Without the knowledge of Brandon, she took a trip to Omaha, Nebraska where her grandparents lived. She wanted to confront them on the issue. Not a lot is known about what was said at their meeting, but the police report states they were in the kitchen when the real tragic incident occurred. George Sanders, an accountant who used to work for Abby’s grandparents was reported to have broken into their house and to have shot all of the people in the kitchen dead before turning the gun on himself and committing suicide. He had been the double victim of the grandparents’ greed. They had let him go from the company where he worked fifty years. Because of his longevity in the company, his salary had reached a point where the owners believed he was becoming a burden to the company’s bottom line. They believed they could be making more money instead with a younger and less-skilled work force. They explained this economic decision to George, gave him a Timex watch and an empty cardboard box for all his years of service. They then told him to collect all his personal belongings in the cardboard box. He did not take kindly to these changes.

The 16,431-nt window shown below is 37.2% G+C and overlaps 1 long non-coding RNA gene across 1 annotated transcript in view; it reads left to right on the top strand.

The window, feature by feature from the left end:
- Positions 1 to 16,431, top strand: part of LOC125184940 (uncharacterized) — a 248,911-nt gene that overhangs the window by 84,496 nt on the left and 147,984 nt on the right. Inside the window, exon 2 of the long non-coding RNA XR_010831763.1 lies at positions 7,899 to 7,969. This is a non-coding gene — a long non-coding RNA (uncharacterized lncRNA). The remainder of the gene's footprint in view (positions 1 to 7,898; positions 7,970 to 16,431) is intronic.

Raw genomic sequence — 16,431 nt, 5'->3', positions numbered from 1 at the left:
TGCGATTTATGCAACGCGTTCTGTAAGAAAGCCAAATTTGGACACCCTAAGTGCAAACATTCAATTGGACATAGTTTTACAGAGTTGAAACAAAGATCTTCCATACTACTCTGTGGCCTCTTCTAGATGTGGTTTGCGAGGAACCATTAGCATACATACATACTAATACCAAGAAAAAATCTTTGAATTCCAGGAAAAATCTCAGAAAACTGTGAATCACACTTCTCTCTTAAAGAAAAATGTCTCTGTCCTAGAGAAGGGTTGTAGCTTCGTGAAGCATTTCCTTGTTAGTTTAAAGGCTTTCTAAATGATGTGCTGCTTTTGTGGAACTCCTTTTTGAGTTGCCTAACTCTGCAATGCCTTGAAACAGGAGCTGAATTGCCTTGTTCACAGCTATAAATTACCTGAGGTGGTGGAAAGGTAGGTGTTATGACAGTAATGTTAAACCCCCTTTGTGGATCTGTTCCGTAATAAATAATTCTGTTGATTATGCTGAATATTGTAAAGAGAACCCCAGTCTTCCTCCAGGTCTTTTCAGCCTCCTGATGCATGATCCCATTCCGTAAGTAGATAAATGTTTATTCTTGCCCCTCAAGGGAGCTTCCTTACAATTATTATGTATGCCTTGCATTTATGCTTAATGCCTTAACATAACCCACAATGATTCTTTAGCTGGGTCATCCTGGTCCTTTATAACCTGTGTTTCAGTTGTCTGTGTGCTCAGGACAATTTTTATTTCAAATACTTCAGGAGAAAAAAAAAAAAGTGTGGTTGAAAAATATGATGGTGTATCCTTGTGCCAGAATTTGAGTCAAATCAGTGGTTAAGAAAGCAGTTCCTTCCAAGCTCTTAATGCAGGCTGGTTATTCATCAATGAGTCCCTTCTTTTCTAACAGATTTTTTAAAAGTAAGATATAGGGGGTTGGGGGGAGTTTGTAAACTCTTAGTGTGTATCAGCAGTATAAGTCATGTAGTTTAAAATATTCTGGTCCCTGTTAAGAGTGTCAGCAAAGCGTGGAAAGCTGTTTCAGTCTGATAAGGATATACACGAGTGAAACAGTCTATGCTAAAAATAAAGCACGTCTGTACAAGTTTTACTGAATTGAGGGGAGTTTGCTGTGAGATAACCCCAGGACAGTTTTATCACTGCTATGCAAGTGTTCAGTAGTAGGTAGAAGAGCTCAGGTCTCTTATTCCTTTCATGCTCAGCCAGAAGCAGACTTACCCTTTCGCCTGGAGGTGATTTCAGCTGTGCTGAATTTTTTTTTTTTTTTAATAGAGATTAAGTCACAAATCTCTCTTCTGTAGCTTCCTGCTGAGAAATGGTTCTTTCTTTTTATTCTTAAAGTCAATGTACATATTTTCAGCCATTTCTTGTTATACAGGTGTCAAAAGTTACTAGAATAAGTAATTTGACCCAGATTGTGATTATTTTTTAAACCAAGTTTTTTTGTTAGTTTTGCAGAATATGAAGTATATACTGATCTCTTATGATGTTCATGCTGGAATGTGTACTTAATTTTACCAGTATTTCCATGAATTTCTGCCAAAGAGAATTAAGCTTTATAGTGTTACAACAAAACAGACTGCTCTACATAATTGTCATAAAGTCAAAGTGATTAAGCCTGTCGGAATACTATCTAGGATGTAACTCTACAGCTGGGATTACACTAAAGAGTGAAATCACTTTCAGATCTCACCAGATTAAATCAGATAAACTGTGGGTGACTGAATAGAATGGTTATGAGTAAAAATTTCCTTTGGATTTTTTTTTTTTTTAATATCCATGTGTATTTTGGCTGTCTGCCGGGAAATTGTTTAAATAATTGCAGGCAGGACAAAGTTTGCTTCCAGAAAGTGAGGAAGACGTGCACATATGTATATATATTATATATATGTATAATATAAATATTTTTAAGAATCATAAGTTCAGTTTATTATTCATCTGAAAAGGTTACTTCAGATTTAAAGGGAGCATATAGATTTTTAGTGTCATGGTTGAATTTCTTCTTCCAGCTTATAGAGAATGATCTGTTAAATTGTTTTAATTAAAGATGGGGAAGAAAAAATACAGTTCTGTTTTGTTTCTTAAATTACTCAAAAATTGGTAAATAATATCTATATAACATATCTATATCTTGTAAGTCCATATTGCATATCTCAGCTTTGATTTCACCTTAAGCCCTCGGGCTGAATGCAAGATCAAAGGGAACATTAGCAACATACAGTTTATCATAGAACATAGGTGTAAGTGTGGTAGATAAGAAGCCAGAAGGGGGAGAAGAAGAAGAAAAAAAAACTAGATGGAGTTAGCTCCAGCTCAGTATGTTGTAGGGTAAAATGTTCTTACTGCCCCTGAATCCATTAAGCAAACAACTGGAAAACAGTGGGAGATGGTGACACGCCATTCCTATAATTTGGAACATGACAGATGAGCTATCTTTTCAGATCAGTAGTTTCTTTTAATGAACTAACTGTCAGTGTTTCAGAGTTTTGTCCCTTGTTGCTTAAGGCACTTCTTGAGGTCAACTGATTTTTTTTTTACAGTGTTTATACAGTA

This wasn’t the beginning of George Sanders’s woes. His salary, while working, wasn’t a lot to begin with and with his large house payments, the rise in gas prices, and the desire to eat, he wasn’t able to make ends meet. He was forced to do without some of the luxuries in life. First, the car was repossessed late at night one evening, and then his house was foreclosed on by the same corporation he used to work for. He was still able to find enough money to eat with his new profession, begging. He did not take kindly to these changes either.